Microsoft may soon be defending itself from a class action lawsuit over its 'Vista Capable' marketing campaign, and several of the vendor's channel partners aren't the least bit surprised.
Microsoft launched the Vista Capable campaign in order to keep PC sales strong after its decision to delay the release of Vista to consumers until after the 2006 holiday season. Consumers who bought a PC with the 'Vista Capable' sticker would get an XP machine and then later be eligible for a free or discounted upgrade to Vista.
What the campaign didn't specify was which of the four versions of Vista -- Home Basic, Home Premium, Business, or Ultimate -- a PC was capable of running. And according to solution providers, therein lies the rub.
"I was a little bit leery of the campaign from the outset because it seemed a little vague. Vista Basic is a completely different animal than Vista Ultimate," said Tyler Dikman, CEO of Cooltronics, a Tampa, Fla. solution provider who resold a number of systems from Dell (NSDQ:Dell) and Lenovo that had the Vista capable stickers.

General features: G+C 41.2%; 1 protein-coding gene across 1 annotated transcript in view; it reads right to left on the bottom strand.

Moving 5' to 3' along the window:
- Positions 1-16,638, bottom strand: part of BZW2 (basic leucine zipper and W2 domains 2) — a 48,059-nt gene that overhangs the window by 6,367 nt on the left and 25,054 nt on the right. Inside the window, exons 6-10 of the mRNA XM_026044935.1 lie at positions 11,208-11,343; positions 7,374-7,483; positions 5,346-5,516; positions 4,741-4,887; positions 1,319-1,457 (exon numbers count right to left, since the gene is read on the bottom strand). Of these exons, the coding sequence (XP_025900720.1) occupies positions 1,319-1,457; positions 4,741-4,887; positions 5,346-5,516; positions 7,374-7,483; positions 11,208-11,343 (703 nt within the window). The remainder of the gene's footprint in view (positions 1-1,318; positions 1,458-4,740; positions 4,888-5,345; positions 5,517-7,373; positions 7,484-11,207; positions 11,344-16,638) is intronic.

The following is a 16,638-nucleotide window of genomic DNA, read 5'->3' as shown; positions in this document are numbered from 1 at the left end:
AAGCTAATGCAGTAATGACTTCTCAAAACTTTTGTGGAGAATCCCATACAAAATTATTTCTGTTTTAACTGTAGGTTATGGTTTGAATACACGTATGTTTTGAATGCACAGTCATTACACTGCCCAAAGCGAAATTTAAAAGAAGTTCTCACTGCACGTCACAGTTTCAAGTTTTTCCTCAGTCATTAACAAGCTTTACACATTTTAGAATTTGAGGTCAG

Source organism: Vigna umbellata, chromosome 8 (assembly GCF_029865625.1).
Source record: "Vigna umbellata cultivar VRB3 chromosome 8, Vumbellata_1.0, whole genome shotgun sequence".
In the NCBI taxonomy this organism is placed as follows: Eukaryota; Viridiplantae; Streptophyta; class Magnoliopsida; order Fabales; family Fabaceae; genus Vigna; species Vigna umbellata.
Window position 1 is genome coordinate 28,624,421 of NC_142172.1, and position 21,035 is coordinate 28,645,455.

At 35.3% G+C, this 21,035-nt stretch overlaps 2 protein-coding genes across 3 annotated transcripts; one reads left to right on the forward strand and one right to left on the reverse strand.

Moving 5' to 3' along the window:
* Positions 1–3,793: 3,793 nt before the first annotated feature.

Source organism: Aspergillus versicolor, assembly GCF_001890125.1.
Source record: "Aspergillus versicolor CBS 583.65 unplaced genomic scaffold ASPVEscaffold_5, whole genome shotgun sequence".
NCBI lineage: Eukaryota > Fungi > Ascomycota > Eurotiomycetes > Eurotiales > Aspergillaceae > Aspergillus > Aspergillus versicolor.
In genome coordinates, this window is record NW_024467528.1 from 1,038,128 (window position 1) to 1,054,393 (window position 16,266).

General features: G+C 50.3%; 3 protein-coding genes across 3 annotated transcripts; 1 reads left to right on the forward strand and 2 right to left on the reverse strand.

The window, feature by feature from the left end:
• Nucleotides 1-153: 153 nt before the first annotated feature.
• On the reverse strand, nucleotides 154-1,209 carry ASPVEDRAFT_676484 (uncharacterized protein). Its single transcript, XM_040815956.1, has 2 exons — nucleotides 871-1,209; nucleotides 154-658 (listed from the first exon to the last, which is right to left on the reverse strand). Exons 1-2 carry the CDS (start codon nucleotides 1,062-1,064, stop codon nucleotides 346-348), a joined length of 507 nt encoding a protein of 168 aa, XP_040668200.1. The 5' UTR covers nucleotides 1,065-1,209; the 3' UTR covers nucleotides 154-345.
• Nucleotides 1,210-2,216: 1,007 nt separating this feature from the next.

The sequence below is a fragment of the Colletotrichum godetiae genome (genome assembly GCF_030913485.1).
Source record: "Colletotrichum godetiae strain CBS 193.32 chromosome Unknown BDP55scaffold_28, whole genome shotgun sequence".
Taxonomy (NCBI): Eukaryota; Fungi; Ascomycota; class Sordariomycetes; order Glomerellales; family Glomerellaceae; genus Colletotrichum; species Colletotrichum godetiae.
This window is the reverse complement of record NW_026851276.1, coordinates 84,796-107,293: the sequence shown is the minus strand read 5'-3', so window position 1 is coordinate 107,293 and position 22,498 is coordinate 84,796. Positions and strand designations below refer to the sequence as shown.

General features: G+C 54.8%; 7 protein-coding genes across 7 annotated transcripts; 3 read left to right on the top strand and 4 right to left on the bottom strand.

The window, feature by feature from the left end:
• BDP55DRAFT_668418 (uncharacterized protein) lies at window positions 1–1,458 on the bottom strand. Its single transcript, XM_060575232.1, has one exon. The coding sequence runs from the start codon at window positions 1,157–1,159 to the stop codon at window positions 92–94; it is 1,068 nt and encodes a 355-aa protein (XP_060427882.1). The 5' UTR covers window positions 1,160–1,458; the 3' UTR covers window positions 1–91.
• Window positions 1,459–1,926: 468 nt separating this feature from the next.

One high level executive, who works for a computer maker that participated in the Vista Capable marketing campaign, said the initial campaign was focused on high-end systems that were designed to handle Vista.
The executive, who didn't want to be identified, said Microsoft lowered the bar on the Vista capable designation because "they realized a lot of the boards in the marketplace couldn't work with the (Vista capable) spec."
The executive said the Vista capable spec was lowered so the Vista capable marketing stickers could be placed on systems using Intel (NSDQ:INTC)'s 945 chip set. "The initial specs were pretty clear," the executive said. "What happened is that as the campaign got closer to launch Microsoft lowered the bar."
Microsoft, Windows Vista, Vista Capable, Sticker, Logo, Campaign, Marketing, Microsoft Partners